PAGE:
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FTP Publishing - Moving Ahead

Some time ago, in my comprehensive comparison of Custom Domain vs FTP Publishing, I suggested that
FTP publishing has a limited life span. From an economic and support viewpoint, it makes more sense for Blogger to concentrate its attention on Custom Domain publishing.


This week, we have a new, annoying problem with FTP publishing, which, regardless of what may or may not be stated by Blogger, does not seem to be solved. And we have a possible reliability improvement in custom domain publishing, with the dreaded "404 Not Found" problem, recently, becoming less frequently reported.

It's possible that my prior suspicion may become reality sometime in the near future. Some of you, currently publishing your blogs using FTP Publishing, may do well to consider changing to Custom Domain Publishing. And in doing so, you should consider several key issues.
  • If you initially published your blog to the FTP server prior to November 2007, it's possible that the original BlogSpot URL isn't associated with the external URL. If the BlogSpot URL is associated with the blog, it's probably through some workarounds that you may have put into place, on your own. With Custom Domain publishing, the BlogSpot URL used to setup the blog is automatically redirected to the Custom Domain URL. You'll need to publish the blog to BlogSpot, to ensure a BlogSpot URL is in place first.
  • If you're hosting a domain on an external server, you're probably hosting photos there too. You may want to plan to migrate the photos, and host them on Google servers, unless you want to keep maintaining the FTP server with the existing photos. Unfortunately, migrating the photos will involve manual effort.
  • If you're hosting a domain on an external server, you will need to ensure that the registrar for the domain provides DNS servers that support CNAME referral. If not, you'll want to find another registrar, or buy another domain.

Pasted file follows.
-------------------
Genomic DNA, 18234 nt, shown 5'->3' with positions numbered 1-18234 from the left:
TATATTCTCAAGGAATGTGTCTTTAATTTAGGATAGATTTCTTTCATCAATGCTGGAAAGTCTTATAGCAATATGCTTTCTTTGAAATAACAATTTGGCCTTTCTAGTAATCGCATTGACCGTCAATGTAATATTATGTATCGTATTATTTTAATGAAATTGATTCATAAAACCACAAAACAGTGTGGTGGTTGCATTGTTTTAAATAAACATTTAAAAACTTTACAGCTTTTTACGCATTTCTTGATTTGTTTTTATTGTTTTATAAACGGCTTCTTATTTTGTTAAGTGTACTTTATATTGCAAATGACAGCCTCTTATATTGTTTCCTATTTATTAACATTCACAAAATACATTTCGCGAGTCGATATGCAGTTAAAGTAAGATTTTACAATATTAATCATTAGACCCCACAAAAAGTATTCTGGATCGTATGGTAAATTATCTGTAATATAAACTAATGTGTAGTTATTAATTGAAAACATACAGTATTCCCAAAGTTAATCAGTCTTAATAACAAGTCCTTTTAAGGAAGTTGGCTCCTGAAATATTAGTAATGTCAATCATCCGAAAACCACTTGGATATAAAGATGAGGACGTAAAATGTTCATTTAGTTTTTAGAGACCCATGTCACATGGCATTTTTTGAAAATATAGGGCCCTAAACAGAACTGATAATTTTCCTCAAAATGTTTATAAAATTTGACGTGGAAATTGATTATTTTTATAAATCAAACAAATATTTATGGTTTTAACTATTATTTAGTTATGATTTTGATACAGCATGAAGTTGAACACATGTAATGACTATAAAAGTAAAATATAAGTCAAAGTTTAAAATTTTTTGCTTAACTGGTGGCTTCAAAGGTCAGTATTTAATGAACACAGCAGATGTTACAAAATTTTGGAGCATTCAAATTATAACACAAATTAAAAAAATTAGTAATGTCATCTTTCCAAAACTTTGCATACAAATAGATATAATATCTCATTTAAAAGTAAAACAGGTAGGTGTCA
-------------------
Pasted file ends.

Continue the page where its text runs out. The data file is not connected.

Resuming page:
• If you're hosting a web site on an external server, when you move to hosting the web site (blog) on a custom domain, the structure of the blog, and some URLs, may change. If the blog is part of a web site, you'll want to update the web site, to reflect the change.
  • With an FTP published blog, you have folder and file control. You may have files, installed in the root of the blog, that enable automated processes, such as search engine spiders, to index the blog. You'll have to use meta tag records for similar functions, when your blog is published back to Blogger.
  • When the blog is published back to Blogger, the URLs of some files will likely change, to include publishing month, and title hash, uniformly. If you have any external or internal references to individual posts (and most blogs do), be aware of this change. Plan to use a missing files host, to reduce the impact of this issue.


With all of that said, let's plan the actual move.
  1. Carefully consider the relative advantages and disadvantages of FTP and Custom Domain publishing.
  2. Go through the issues list above, and consider each as it applies to your blog.
  3. If the move from FTP to custom domain involves a change in URL, let your readers know in advance.
  4. Publish the blog back to a BlogSpot URL.
  5. Update the DNS records to reflect the custom domain setup.
  6. Publish the blog to the custom domain.


We can actually describe steps 5 and 6 in combination, as setup a custom domain. You'll have 2 alternatives, here.
  • If you can use the existing domain, just update or add a "CNAME" referral for the blog, redirecting it to "ghs.google.com". Here, you'll use the "Advanced Settings" wizard.
  • If you need a new domain for the blog, use "Buy A Domain", and you're done.
Either way, this task has been tried and tested by hundreds of bloggers before you, if you start from a BlogSpot published blog.

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